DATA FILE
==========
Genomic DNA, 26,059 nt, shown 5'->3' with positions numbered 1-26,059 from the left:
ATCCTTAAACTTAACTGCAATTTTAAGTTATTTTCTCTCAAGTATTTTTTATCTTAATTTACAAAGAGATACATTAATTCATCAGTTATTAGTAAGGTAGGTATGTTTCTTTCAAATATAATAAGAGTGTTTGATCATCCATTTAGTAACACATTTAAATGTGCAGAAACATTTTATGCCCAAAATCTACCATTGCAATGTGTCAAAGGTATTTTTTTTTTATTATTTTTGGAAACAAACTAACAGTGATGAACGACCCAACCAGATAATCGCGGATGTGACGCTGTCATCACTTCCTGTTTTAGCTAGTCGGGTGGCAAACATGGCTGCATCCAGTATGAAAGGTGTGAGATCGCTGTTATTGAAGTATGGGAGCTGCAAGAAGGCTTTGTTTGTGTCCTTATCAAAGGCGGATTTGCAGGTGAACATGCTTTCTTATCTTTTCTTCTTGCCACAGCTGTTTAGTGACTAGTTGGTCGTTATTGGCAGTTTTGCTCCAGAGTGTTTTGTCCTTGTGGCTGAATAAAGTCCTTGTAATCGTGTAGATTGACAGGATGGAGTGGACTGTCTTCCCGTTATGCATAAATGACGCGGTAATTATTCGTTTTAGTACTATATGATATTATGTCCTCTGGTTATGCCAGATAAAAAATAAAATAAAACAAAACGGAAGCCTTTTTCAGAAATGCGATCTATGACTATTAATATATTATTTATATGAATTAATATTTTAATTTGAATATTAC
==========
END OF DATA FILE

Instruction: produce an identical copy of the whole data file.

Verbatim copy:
Genomic DNA, 26,059 nt, shown 5'->3' with positions numbered 1-26,059 from the left:
ATCCTTAAACTTAACTGCAATTTTAAGTTATTTTCTCTCAAGTATTTTTTATCTTAATTTACAAAGAGATACATTAATTCATCAGTTATTAGTAAGGTAGGTATGTTTCTTTCAAATATAATAAGAGTGTTTGATCATCCATTTAGTAACACATTTAAATGTGCAGAAACATTTTATGCCCAAAATCTACCATTGCAATGTGTCAAAGGTATTTTTTTTTTATTATTTTTGGAAACAAACTAACAGTGATGAACGACCCAACCAGATAATCGCGGATGTGACGCTGTCATCACTTCCTGTTTTAGCTAGTCGGGTGGCAAACATGGCTGCATCCAGTATGAAAGGTGTGAGATCGCTGTTATTGAAGTATGGGAGCTGCAAGAAGGCTTTGTTTGTGTCCTTATCAAAGGCGGATTTGCAGGTGAACATGCTTTCTTATCTTTTCTTCTTGCCACAGCTGTTTAGTGACTAGTTGGTCGTTATTGGCAGTTTTGCTCCAGAGTGTTTTGTCCTTGTGGCTGAATAAAGTCCTTGTAATCGTGTAGATTGACAGGATGGAGTGGACTGTCTTCCCGTTATGCATAAATGACGCGGTAATTATTCGTTTTAGTACTATATGATATTATGTCCTCTGGTTATGCCAGATAAAAAATAAAATAAAACAAAACGGAAGCCTTTTTCAGAAATGCGATCTATGACTATTAATATATTATTTATATGAATTAATATTTTAATTTGAATATTAC